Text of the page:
There are many ways that teeth can become discolored. While everyone is familiar with the dreaded yellowing or brown spots on teeth, you might be surprised to notice spots on your teeth that are whiter than the rest of the enamel. These white spots can be quite pronounced and cause just as much self-consciousness as yellowing enamel. The good news is that there are ways to treat and prevent white spots on teeth. Read on to find out more.
When Fluorosis Causes White Spots on Teeth
The most common reason we see white spots on teeth is fluorosis. Fluorosis is when too much fluoride is ingested while teeth are forming in the jawbone during childhood. Unfortunately, once fluorosis is evident on permanent teeth, the damage is already done. The American Dental Association suggests the following strategies to prevent fluorosis:
- Breastfeed your child if possible. Mixing formula with fluoridated water can contribute to fluorosis, so if you can, purchase ready-to-feed formula or use fluoride-free or low fluoride water to mix it.
- Use the right amount of toothpaste for children. That's a small dot the size of a grain of rice for children under 3 and a pea-sized amount for children over 3.
- Supervise children while they brush. Make sure they spit out excess toothpaste instead of swallowing it.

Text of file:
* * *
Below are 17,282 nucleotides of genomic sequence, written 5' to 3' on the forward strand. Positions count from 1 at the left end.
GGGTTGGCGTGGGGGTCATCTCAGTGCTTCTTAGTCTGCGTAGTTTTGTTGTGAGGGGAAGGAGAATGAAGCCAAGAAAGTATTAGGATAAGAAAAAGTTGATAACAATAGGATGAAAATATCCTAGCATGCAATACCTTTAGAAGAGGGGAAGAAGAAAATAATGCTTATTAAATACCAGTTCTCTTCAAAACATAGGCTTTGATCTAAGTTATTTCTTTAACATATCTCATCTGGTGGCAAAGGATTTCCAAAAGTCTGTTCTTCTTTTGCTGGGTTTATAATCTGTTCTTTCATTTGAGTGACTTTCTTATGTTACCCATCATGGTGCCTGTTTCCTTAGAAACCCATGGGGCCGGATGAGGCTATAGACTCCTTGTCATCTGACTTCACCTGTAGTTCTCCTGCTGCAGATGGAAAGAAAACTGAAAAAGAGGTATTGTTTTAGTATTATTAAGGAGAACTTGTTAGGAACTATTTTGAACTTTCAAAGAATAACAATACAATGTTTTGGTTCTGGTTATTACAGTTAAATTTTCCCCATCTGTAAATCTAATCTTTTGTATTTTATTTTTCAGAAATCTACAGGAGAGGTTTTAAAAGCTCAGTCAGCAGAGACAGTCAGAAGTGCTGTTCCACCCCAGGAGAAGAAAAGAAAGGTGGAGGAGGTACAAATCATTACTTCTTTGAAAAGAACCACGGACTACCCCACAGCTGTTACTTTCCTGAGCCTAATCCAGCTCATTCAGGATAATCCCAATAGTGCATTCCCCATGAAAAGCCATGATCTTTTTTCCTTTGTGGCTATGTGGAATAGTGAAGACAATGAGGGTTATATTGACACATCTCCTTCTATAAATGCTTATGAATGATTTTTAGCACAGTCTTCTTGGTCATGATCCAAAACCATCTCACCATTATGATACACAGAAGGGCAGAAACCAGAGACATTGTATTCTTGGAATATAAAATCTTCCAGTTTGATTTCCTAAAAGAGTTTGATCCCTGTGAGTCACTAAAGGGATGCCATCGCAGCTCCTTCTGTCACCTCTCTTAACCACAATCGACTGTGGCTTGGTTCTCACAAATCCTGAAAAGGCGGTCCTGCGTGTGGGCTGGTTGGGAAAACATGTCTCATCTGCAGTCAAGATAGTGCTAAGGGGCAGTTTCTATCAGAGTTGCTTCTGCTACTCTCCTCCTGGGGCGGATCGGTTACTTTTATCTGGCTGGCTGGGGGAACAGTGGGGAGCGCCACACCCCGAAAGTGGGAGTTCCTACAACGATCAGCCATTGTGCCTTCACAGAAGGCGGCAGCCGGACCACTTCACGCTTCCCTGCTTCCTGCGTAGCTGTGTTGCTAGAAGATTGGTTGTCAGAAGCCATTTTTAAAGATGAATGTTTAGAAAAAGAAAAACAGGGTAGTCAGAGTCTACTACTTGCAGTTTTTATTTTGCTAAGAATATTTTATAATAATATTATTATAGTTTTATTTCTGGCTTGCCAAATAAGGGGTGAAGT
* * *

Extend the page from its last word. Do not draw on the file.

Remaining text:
- No fluoride mouth rinse under the age of 6, unless your dentist tells you otherwise.
- Check your water. If you have a private well, get its fluoride levels tested once a year.
Other Causes of White Spots on Teeth
Fluorosis is one of the most common reasons that teeth may have white spots, but the whitening seen with fluorosis is usually fairly mild. More pronounced white spots may be caused by the following:
- A diet too high in acid. If you're partial to citrus fruits, tomatoes, and other acidic foods, you should be aware that the acid in these foods can erode your tooth enamel. Acid reflux, too, can cause white spots on teeth.
- A diet too high in sugar. Sugar causes plaque on teeth; plaque erodes enamel.
- Poor oral hygiene. Accumulation of plaque can cause demineralization, which is why it's important to brush and floss twice a day. It's especially important to be diligent about oral hygiene when you have braces.
- Mouth breathing. White spots can appear when teeth become dehydrated. If you sleep with your mouth open, you may notice white spots on your teeth in the morning. This discoloration is temporary.
Treatments for White Spots on Teeth
When white spots are barely noticeable, as is often the case with fluorosis, you may opt not to treat them. If white spots are pronounced enough to make you feel self-conscious about your smile, we offer the following treatments: